And now let us cite from Hardshell founding father, Elder Gilbert Beebe.
"The passage, “Come unto me, all ye that labor and are heavy laden,” etc. is sufficiently clear and explicit. It is addressed to all who labor and are heavy laden, and to no others; and whenever and wherever these words are applied by the Holy Spirit to any poor, laboring, heavy laden sinner, that sinner will as surely come to Jesus as it is sure that the dead will rise when the voice of God calls them forth. The dead neither labor nor are they heavy laden, they slumber unconsciously in their graves; and all men are dead in sin, and as destitute of spiritual vitality until they are quickened by the Spirit, as the body of Lazurus was of natural life before Jesus raised him from the grave. But as soon as a sinner is quickened by the Holy Ghost he becomes a laborer, and is burdened with a heavy weight of guilt, and such are called to Jesus and find rest to their souls in bearing His yoke, which is easy, and His burden, which is light." ("Invitations of the Gospel")
Beebe also wrote, in the same article:
"The declaration of Christ to the self-righteous Jews that He had not come to call or save righteous people, but to call sinners to repentance, does not admit of the construction that He had come to call all the sinners of Adam’s race to repentance..." It is not my intent, in this chapter, to deal in detail with whether all these terms, like thirsty, burdened, etc., are descriptive of saved or unsaved people. I will show, however, that John Gill, who many think did not call upon the unregenerate to come to Christ for regeneration, and who you would think, therefore, shared the view of Hassell and Durand, on the passage in Matthew 11:28-31, nevertheless disagreed with them and the Hyper-Calvinist interpretation, and was in agreement with his supposed nemesis, Andrew Fuller!
Here is what Gill wrote in commentary upon Matthew 11:28-30.
"Ver. 28. Come unto me,.... Christ having signified, that the knowledge of God, and the mysteries of grace, are only to be come at through him; and that he has all things relating to the peace, comfort, happiness, and salvation of men in his hands, kindly invites and encourages souls to come unto him for the same...but it is to be understood of believing in Christ, the going of the soul to him, in the exercise of grace on him, of desire after him, love to him, faith and hope in him: believing in Christ, and coming to him, are terms synonymous, Joh 6:35. Those who come to Christ aright, come as sinners, to a full, suitable, able, and willing Saviour; venture their souls upon him, and trust in him for righteousness, life, and salvation, which they are encouraged to do, by this kind invitation; which shows his willingness to save, and his readiness to give relief to distressed minds.
The persons invited, are not "all" the individuals of mankind, but with a restriction, all ye that labour, and are heavy laden; meaning, not these who are labouring in the service of sin and Satan, are laden with iniquity, and insensible of it: these are not weary of sin, nor burdened with it; not do they want or desire any rest for their souls; but such who groan, being burdened with the guilt of sin upon their consciences, and are pressed down with the unsupportable yoke of the law, and the load of human traditions; and have been labouring till they are weary, in order to obtain peace of conscience, and rest for their souls, by the observance of these things, but in vain. These are encouraged to come to him, lay down their burdens at his feet, look to, and lay hold by faith on his person, blood, righteousness, and sacrifice; when they should enjoy that true spiritual consolation, which could never be attained to by the works of the law.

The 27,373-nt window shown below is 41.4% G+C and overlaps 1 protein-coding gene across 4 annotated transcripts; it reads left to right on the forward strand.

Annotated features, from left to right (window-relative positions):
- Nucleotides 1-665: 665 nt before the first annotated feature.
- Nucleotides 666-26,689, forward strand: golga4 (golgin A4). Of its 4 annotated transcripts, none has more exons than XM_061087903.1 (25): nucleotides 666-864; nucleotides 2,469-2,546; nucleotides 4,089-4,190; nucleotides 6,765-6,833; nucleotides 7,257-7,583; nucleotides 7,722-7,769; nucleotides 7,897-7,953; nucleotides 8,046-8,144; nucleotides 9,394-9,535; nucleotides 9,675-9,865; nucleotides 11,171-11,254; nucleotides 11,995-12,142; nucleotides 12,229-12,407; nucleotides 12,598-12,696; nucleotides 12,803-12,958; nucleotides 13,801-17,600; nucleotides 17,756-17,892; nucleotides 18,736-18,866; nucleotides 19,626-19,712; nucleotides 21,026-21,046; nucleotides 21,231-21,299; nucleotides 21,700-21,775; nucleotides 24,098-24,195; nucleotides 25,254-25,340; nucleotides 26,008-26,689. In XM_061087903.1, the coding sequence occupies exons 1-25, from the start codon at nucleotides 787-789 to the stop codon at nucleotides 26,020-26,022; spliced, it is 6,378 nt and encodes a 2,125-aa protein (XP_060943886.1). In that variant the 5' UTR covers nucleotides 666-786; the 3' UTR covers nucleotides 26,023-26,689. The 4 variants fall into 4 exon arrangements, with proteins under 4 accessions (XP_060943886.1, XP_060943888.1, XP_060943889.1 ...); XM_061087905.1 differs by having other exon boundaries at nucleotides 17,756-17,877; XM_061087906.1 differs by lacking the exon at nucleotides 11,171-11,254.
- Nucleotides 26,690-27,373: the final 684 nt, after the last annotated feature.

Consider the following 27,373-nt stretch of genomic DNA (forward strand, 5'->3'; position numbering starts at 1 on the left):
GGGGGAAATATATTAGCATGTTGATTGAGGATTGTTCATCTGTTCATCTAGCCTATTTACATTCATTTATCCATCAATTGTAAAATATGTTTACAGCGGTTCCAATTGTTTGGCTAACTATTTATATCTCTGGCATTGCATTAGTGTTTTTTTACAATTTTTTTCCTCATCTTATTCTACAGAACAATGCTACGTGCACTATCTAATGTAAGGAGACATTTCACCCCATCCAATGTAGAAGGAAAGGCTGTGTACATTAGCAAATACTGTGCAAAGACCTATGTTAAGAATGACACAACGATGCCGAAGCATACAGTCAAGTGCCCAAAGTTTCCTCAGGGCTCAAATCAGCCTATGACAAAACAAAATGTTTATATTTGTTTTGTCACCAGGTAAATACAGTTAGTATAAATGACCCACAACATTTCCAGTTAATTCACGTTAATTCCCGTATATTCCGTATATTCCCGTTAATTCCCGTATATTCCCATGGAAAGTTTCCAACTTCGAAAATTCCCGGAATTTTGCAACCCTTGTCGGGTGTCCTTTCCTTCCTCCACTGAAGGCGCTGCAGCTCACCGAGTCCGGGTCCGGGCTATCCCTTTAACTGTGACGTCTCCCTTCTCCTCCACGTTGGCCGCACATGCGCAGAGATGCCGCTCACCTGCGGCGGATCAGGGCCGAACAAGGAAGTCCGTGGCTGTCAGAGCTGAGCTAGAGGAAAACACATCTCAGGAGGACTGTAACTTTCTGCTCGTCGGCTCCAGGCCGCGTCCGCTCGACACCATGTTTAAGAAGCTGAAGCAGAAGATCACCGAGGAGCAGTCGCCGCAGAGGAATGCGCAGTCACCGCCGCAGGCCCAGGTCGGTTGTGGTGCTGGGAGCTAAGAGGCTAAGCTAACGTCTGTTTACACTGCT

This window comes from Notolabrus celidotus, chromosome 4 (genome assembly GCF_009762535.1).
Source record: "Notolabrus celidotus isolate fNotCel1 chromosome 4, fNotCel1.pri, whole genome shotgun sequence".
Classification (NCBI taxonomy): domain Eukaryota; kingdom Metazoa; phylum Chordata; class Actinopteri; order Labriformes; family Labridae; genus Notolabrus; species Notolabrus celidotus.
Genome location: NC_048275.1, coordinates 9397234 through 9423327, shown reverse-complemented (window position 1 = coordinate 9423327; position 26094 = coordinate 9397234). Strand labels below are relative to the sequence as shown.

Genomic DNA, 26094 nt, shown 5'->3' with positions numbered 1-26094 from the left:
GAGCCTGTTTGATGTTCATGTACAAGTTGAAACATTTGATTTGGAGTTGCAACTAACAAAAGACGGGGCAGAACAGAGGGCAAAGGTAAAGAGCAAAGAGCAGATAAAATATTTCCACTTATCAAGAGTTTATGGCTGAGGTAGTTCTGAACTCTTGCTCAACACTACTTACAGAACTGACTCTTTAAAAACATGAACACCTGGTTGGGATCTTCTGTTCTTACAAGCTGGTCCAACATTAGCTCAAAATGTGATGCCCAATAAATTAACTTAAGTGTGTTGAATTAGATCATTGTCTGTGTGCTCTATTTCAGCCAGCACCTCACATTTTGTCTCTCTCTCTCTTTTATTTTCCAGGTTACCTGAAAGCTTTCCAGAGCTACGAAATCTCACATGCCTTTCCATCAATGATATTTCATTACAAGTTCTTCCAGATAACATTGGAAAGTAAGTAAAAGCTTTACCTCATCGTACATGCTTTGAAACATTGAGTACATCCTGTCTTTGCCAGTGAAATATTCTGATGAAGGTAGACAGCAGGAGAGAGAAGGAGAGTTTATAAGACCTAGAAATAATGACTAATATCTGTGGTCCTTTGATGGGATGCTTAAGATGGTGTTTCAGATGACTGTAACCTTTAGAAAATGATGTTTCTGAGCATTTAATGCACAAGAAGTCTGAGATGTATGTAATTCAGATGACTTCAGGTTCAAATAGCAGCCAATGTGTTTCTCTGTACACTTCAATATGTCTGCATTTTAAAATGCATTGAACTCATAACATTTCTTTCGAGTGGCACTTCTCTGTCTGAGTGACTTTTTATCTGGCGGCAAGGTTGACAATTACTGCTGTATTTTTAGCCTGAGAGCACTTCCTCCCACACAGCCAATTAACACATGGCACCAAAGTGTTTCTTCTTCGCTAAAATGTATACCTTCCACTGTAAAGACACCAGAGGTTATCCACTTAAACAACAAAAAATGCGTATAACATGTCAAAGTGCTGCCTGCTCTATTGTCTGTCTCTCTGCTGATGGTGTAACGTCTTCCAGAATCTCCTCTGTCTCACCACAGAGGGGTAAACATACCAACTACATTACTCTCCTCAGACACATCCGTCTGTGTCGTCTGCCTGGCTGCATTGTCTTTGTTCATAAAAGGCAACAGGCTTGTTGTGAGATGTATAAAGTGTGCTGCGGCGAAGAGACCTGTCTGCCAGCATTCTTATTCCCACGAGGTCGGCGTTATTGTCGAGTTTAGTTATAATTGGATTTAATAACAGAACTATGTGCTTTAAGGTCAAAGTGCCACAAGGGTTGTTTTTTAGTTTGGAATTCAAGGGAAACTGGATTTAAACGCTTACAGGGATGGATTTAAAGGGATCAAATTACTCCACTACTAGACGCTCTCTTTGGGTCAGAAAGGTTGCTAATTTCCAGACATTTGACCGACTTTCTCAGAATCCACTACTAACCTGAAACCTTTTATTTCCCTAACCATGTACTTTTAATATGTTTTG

And I will give you rest; spiritual rest here, peace of conscience, ease of mind, tranquillity of soul, through an application of pardoning grace, a view of free justification by the righteousness of Christ, and full atonement of sin by his sacrifice; and eternal rest hereafter, in Abraham's bosom, in the arms of Jesus, in perfect and uninterrupted communion with Father, Son, and Spirit."
So, it is clear that Gill believed that the Lord was inviting lost "sensible sinners" to come to him for "salvation" and for "eternal rest."
Well has one writer said about Gill, in regard to this matter:
“The conventional interpretation of Gill is that he was a hyper-Calvinist, meaning that he not only taught double predestination but that he also drew from that doctrine the conclusion that the evangelistic offering of Christ to the unconverted was inappropriate. Leon McBeth adopted this interpretation of Gill when he wrote that Gill "was so jealous to maintain the sovereignty of God that he refused ‘‘to offer Christ’’ to unregenerate sinners and taught others to make the same refusal."
"On the other hand, Timothy George, among others, has called for a reassessment of Gill’s work. He points out that Gill’s objection to a preacher’s "offering Christ" to the unconverted arose from Gill’s belief that only the Holy Spirit can offer Christ, and he quotes Gill as encouraging young ministers to "preach the gospel of salvation to all men, and declare, that whosoever believes shall be saved: for this they are commissioned to do." Still, George concedes that Gill may have been so preoccupied with defending the gospel from dangers on the left that he did little to stay the erosion on the right, that is, hyper-Calvinism. George summarizes his evaluation of Gill as follows:
We may justly conclude that while Gill believed in harmony with the wider Augustinian tradition, that God, to the praise of His glory, had chosen from eternity to save a certain number of persons from the lost race of humanity, he disparaged neither the means God had ordained to effect the conversion of the elect nor the evangelical mandate to proclaim the good news of God’s gracious provision to all the lost.